RUMEN RADEV, President of Bulgaria, said that the pandemic, among many other challenges, raised the need for a more effective and coherent rules-based multilateralism, with the United Nations system at its core. “Multilateralism is the key to our future and has no alternative,” he stressed. Going forward, the most urgent tasks included preventing the spread of the coronavirus; global economic recovery; speeding up progress on climate change and sustainable development; and combating terrorism and transborder crime, among others. Emphasizing the need to build resilience, he said that sustainability cannot be achieved without tackling the effects of climate change, environmental degradation and biodiversity loss.
He expressed deep concern at ongoing threats of security and stability in many parts of the world, including in Afghanistan, the Middle East and Ukraine. All States must combat terrorism through concerted multilateral efforts, in accordance with the Charter of the United Nations and international law. Noting that Bulgaria will receive up to 70 Afghan refugees, he said that continued humanitarian engagement with Afghanistan was essential. Regarding the Middle East, there was no alternative to reviving the region’s peace process. All sides must refrain from unilateral acts and they must give negotiations a chance. The crisis in Ukraine must also be resolved based on full and comprehensive implementation of the Minsk Agreements.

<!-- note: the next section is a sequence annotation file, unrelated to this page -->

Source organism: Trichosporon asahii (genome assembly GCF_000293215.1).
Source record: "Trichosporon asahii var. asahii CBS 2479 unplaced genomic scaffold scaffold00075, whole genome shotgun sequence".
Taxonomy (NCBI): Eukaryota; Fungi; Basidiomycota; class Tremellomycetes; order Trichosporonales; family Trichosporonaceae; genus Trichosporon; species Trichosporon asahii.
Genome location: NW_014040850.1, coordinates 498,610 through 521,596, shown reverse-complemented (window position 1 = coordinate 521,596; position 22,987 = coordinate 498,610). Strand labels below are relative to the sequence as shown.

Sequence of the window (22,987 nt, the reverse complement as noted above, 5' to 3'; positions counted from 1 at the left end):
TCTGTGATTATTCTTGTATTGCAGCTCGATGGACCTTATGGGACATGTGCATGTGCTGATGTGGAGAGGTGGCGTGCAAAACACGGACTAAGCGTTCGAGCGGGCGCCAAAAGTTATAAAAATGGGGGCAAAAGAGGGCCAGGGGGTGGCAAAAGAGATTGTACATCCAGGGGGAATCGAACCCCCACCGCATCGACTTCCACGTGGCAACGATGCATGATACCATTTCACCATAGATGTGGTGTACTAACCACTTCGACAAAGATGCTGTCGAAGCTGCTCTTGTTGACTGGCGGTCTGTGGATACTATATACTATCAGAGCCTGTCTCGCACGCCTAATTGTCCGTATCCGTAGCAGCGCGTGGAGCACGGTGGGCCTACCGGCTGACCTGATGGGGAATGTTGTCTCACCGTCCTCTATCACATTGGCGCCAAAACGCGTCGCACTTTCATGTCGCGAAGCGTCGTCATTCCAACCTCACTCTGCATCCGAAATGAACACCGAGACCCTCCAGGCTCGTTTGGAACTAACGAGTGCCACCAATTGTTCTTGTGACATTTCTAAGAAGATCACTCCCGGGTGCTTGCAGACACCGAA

In the context of the pandemic, human rights must be respected, as they were essential for achieving security, prosperity and peace, he continued. For Bulgaria, protecting children’s rights was a priority, with a strong emphasis on inclusive education for children with disabilities. He also insisted on the empowerment of women and girls, promoting the rights of persons with disabilities, and combating antisemitism, Islamophobia and hate speech.
“We need a revitalized United Nations to effectively address the numerous challenges the world is facing today,” he said. Bulgaria, currently a member of the Human Rights Council, supported a comprehensive reform of the Organization and welcomes the Secretary-General’s report Our Common Agenda. He underscored his country’s commitment to fulfil its financial obligations to the Organization and expressed concern about its ongoing liquidity challenges, which undermined its ability to implement its mandates.
He recalled the United States diplomat, civil rights activist and Nobel laureate Ralph Bunche as saying that the Organization was the one great hope for a peaceful and free world. “I would like to add that the United Nations is our one great hope for safely steering the boat of our common destiny through the troubled and uncharted waters of our future — and we all must stand as one in its support,” he said.
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